Christopher Staker, a lawyer representing Israel, said, “The inevitable fatalities and human suffering of any conflict is not of itself a pattern of conduct that plausibly shows genocidal intent.”
Malcolm Shaw, a professor of international law representing Israel, said the case relates only to charges of genocide, which “stands alone among violations of international law as the epitome of evil”. If the charge of genocide is levelled incorrectly, “the essence of this crime would be lost”, he said.
Shaw added that such evidence was lacking in the arguments South Africa presented a day earlier.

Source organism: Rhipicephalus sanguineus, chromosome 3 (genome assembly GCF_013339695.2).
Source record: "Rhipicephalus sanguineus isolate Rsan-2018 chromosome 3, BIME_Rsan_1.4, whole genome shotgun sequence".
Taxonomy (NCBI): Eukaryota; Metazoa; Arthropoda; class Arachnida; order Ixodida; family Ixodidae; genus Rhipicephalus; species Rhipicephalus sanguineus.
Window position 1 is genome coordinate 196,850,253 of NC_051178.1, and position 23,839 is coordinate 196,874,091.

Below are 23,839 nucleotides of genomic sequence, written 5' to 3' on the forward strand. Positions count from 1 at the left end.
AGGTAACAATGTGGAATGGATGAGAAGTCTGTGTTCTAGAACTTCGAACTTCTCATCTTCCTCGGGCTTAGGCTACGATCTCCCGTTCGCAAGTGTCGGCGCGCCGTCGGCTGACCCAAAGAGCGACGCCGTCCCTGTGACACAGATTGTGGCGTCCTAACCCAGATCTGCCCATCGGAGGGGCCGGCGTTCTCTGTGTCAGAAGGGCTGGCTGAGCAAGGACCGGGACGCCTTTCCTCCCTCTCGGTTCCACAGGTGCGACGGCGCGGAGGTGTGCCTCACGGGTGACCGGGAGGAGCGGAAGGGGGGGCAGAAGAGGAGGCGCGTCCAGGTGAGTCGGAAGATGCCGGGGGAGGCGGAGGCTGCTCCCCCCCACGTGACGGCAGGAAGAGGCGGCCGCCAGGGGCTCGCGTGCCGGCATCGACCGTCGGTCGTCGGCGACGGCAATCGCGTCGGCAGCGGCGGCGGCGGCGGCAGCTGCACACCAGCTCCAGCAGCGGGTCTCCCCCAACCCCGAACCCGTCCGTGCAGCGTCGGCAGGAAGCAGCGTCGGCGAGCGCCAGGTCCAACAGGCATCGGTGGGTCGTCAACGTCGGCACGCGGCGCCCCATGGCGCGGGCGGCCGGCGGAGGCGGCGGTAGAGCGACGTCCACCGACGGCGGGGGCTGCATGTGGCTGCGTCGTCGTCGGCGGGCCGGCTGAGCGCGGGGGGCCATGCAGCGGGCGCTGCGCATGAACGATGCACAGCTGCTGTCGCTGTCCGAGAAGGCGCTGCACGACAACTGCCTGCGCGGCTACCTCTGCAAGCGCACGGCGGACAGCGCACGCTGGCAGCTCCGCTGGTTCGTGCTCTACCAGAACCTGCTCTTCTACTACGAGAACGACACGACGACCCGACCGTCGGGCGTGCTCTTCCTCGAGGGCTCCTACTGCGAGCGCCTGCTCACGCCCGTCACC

Detailing its evidence on Thursday, Tembeka Ngcukaitobi, a lawyer for South Africa, said, “The evidence of genocidal intent is not only chilling, it is also overwhelming and incontrovertible.”
Tal Becker, the legal adviser of Israel’s foreign ministry, told the ICJ hearing that South Africa enjoyed close relations with Hamas and was therefore attempting to put forward a “distorted factual and legal picture”.
South Africa firmly rejected that claim.
It is repoted that “The South African government has said that it doesn’t have bilateral relations with Hamas and that its stance in terms of supporting the Palestinian struggle against occupation does not equate to the support of Hamas,”.
In its presentation on Thursday, South Africa’s lawyers also condemned Hamas’s actions on October 7.